Yes, that’s right. A photography composite isn’t a photograph. It never was. We were just calling it that for most of history. We’ve never called a bunch of paintings put together a single painting: we called it a collage. Other art forms are similar in that it’s impossible to combine a bunch of things to form a single unit. We can’t do that with pottery, woodworking, drawing, glass blowing, etc. A finalized plate of food is called a dish and only really becomes a dish after processing and combining several things together. When different songs are combined, they’re labeled as remixes to signify that it’s different from the original. So why isn’t it that way for photographers? Well, there’s a lot that goes into the making of a photograph.
To put it bluntly, compositors, for years, have tried to market themselves as photographers and sometimes fail at it. So that could be a part of it. But let’s delve into the more realistic answers.
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When you’re taking a photograph, the moment is a massive part of it. In fact, it’s probably the most essential part of storytelling. You’re sometimes capturing a moment. An example of this is a bird catching some prey. Another fantastic moment is the viral image that went around during the Black Lives Matter protests. These specifically have important moments that are real, organic, and that have actually happened.
Let’s put this into more context. If you took the nicely dressed woman in the viral image along with the cops out of the scene that they’re in, the moment would be gone. The reason why is that we’re clearly in a particular place that makes the moment happen. Indeed, the act of making Photoshop composites ruins the moment.
When you create those images using AI, it’s not making a moment. It’s simply creating something based on the cues you’re giving it from your imagination. Those photos genuinely lack a real, human moment.
With Photoshop composites, there’s usually a subject or a few of them. But those subjects often also have organic importance to the rest of the scene. They can be seen as collaborators. A portrait subject can be molded by you easily into whatever pose you want, or they can improvise. The clouds in the sky can do whatever they want when you’re shooting a landscape. Sometimes, they might cover the sun, while at other times, they’ll let it shine through. You can organically get this with photography but not with Photoshop composites.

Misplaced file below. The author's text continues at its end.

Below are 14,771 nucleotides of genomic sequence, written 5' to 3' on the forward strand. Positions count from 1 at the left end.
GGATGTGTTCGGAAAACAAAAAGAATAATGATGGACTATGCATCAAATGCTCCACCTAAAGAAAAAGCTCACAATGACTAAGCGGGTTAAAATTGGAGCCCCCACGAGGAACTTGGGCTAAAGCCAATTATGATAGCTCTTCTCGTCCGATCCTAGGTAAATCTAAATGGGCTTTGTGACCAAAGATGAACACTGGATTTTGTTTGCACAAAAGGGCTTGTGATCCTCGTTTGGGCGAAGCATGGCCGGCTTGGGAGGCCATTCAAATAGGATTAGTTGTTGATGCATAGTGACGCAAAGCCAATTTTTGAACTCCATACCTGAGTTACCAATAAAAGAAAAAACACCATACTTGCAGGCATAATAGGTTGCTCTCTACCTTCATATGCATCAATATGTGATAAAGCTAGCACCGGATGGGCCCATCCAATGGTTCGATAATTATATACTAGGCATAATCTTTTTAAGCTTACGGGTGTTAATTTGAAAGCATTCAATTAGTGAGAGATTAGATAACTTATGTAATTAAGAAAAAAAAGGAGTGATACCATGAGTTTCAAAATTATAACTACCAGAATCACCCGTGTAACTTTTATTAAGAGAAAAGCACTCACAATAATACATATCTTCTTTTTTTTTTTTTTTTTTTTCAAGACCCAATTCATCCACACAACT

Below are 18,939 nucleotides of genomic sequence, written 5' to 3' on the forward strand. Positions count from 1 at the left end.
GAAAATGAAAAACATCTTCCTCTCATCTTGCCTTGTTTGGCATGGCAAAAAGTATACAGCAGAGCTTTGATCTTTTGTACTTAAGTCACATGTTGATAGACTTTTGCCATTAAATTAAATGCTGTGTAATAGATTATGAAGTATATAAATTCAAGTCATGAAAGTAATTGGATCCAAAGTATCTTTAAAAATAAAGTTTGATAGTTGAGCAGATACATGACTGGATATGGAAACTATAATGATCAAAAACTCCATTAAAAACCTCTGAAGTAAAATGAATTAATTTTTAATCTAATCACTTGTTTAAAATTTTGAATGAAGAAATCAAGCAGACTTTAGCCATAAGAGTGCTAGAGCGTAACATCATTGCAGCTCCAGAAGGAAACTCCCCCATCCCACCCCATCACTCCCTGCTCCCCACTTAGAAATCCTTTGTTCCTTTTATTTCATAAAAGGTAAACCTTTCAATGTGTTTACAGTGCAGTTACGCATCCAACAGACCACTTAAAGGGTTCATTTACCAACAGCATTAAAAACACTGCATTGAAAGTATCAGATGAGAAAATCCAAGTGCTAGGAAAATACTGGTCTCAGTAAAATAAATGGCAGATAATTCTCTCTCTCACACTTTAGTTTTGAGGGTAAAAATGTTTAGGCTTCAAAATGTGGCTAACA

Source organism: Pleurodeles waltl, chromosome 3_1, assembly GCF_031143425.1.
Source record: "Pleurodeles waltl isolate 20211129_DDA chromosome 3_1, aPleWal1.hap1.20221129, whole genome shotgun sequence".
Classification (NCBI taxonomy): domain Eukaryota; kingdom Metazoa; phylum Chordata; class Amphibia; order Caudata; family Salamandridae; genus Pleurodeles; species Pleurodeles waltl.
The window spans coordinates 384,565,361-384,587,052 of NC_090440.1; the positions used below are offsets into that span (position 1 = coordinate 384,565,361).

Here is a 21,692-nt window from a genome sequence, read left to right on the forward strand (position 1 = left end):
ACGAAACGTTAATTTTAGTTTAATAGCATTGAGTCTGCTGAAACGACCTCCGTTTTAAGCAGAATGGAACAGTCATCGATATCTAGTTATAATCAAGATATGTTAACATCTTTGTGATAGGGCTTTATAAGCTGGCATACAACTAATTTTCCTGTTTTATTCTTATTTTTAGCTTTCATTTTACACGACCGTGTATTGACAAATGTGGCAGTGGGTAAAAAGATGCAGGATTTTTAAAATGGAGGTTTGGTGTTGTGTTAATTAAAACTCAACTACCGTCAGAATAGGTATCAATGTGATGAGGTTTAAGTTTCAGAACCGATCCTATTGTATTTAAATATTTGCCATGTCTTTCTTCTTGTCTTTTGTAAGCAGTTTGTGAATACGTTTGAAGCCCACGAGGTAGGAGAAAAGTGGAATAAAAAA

A large number of photographers say that gear doesn’t matter in photography. But it indeed does. I can’t capture the moment that a runner crosses the finish line in the same way with an a9 series camera that I can with a large format camera. The gear dictates how you shoot. This, in turn, can affect the moment, the way the subject is perceived and can affect how the photographer thinks.
Like it or not, the gear really matters here. And if you’re making Photoshop composites, the equipment doesn’t really matter. This is because you’re simply pulling photos from a ton of places and then working with them to create a collage.
Some cameras from OM System and Panasonic have a feature called Live Composite. I’ve used it many times to photograph stars above NYC. In this case, you’re making a composite; but there’s a specific creative vision that’s happening live in front of you in-camera. You’re arguably capturing a ton of moments and having the camera blend them together. This is the creation of a photograph rather than a photoshop composite.
The Importance of the Photographer
The photographer’s creative vision is very important to making a photograph. But the photographer’s creative vision disappears when you’re making a photoshop composite. At that point, you’re not shooting a photograph. You’re blending a bunch of stuff together to make a composite. A great example of this are all the photos we see of the stars in the sky above places in the desert or the city.
With a composite, there’s a creative vision, but it’s being falsely created. With that said, lots of astrophotography and star trails are composites done in photoshop or otherwise using different software. They’re not photographs. Crazy, right? The same applies to sky replacement, background replacement, etc. You’re making a composite, and not a photograph.